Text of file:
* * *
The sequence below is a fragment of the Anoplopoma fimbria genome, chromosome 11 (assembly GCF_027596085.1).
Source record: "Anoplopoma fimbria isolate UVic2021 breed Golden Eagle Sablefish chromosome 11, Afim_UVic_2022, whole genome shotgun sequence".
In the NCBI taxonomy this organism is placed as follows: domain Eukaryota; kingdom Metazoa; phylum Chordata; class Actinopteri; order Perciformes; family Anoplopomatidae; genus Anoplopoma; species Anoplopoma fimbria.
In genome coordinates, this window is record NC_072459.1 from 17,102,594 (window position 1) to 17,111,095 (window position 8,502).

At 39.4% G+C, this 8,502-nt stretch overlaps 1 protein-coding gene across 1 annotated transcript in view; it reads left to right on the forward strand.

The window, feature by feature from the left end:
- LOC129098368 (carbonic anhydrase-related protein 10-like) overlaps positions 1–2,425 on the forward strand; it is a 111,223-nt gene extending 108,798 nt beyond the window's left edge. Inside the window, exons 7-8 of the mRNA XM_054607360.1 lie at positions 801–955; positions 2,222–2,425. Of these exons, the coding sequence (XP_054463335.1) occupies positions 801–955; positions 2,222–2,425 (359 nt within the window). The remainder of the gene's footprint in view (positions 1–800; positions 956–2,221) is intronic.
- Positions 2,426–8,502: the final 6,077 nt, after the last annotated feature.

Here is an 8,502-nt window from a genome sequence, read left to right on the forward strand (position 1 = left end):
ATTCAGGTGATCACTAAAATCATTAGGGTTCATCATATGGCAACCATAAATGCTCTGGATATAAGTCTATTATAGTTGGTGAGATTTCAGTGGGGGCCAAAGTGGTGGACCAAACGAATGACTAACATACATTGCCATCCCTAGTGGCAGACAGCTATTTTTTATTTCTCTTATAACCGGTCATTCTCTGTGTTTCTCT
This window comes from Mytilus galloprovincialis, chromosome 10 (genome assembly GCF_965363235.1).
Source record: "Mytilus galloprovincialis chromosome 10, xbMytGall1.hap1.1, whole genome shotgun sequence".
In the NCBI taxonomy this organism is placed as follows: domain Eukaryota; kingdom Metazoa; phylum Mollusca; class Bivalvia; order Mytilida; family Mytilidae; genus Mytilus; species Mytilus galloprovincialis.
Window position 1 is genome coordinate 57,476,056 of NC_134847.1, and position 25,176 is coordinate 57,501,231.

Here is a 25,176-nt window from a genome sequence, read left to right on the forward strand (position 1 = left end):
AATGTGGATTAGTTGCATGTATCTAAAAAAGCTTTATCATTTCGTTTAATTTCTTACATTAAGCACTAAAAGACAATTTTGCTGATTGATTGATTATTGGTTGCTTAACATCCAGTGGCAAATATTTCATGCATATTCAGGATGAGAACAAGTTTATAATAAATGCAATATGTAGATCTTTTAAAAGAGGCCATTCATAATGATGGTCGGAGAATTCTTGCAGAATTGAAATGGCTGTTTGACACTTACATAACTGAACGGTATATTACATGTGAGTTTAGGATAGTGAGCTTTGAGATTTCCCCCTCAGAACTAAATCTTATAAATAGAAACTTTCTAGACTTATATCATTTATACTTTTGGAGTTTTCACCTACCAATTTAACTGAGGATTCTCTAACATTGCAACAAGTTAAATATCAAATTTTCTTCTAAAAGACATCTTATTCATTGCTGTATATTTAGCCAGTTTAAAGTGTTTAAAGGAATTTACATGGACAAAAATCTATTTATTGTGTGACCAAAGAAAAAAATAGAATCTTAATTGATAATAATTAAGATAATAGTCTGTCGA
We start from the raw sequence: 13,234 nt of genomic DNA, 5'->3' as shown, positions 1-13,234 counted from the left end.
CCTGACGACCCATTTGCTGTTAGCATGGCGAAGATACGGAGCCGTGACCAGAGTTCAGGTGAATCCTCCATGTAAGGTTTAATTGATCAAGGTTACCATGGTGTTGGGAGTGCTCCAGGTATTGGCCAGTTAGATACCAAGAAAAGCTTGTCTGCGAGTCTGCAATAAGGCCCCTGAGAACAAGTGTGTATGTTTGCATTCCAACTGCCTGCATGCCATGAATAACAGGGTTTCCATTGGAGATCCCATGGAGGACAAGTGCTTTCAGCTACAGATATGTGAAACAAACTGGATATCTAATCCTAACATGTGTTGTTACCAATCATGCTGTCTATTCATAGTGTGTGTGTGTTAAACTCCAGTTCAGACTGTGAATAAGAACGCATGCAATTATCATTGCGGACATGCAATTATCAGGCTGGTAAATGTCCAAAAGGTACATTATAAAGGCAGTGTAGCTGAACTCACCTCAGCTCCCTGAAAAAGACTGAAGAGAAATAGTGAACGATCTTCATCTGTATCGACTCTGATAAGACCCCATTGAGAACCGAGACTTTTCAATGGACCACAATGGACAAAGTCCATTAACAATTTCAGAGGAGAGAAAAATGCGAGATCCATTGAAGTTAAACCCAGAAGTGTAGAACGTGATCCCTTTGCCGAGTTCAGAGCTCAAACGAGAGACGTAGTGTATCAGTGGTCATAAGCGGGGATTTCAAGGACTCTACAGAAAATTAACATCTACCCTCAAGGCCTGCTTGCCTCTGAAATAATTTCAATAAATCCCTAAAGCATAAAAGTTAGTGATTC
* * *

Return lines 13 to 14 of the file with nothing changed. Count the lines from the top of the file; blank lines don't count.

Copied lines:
In the NCBI taxonomy this organism is placed as follows: domain Eukaryota; kingdom Metazoa; phylum Mollusca; class Bivalvia; order Mytilida; family Mytilidae; genus Mytilus; species Mytilus galloprovincialis.
Window position 1 is genome coordinate 57,476,056 of NC_134847.1, and position 25,176 is coordinate 57,501,231.